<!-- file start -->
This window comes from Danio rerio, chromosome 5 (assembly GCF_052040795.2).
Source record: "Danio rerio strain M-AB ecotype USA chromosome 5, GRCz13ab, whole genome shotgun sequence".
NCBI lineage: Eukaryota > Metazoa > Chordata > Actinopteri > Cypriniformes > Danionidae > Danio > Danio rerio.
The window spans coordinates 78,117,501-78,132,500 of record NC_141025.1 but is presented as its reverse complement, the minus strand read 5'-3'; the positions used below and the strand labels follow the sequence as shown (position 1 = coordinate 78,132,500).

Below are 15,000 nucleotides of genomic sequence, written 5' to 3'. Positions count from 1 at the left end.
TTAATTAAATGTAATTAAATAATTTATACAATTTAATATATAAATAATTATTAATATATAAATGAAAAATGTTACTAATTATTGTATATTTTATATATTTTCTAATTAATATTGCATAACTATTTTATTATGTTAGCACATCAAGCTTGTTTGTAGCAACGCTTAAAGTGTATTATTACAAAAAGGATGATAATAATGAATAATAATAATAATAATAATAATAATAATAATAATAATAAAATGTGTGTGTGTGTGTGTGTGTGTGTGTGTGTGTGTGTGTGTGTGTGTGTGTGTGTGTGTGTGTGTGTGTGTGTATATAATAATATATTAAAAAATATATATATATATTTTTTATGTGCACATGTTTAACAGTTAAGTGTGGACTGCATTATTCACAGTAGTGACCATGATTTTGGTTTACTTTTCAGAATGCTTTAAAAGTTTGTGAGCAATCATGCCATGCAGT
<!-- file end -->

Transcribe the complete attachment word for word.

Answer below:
This window comes from Danio rerio, chromosome 5 (assembly GCF_052040795.2).
Source record: "Danio rerio strain M-AB ecotype USA chromosome 5, GRCz13ab, whole genome shotgun sequence".
NCBI lineage: Eukaryota > Metazoa > Chordata > Actinopteri > Cypriniformes > Danionidae > Danio > Danio rerio.
The window spans coordinates 78,117,501-78,132,500 of record NC_141025.1 but is presented as its reverse complement, the minus strand read 5'-3'; the positions used below and the strand labels follow the sequence as shown (position 1 = coordinate 78,132,500).

Below are 15,000 nucleotides of genomic sequence, written 5' to 3'. Positions count from 1 at the left end.
TTAATTAAATGTAATTAAATAATTTATACAATTTAATATATAAATAATTATTAATATATAAATGAAAAATGTTACTAATTATTGTATATTTTATATATTTTCTAATTAATATTGCATAACTATTTTATTATGTTAGCACATCAAGCTTGTTTGTAGCAACGCTTAAAGTGTATTATTACAAAAAGGATGATAATAATGAATAATAATAATAATAATAATAATAATAATAATAATAATAAAATGTGTGTGTGTGTGTGTGTGTGTGTGTGTGTGTGTGTGTGTGTGTGTGTGTGTGTGTGTGTGTGTGTGTGTGTATATAATAATATATTAAAAAATATATATATATATTTTTTATGTGCACATGTTTAACAGTTAAGTGTGGACTGCATTATTCACAGTAGTGACCATGATTTTGGTTTACTTTTCAGAATGCTTTAAAAGTTTGTGAGCAATCATGCCATGCAGT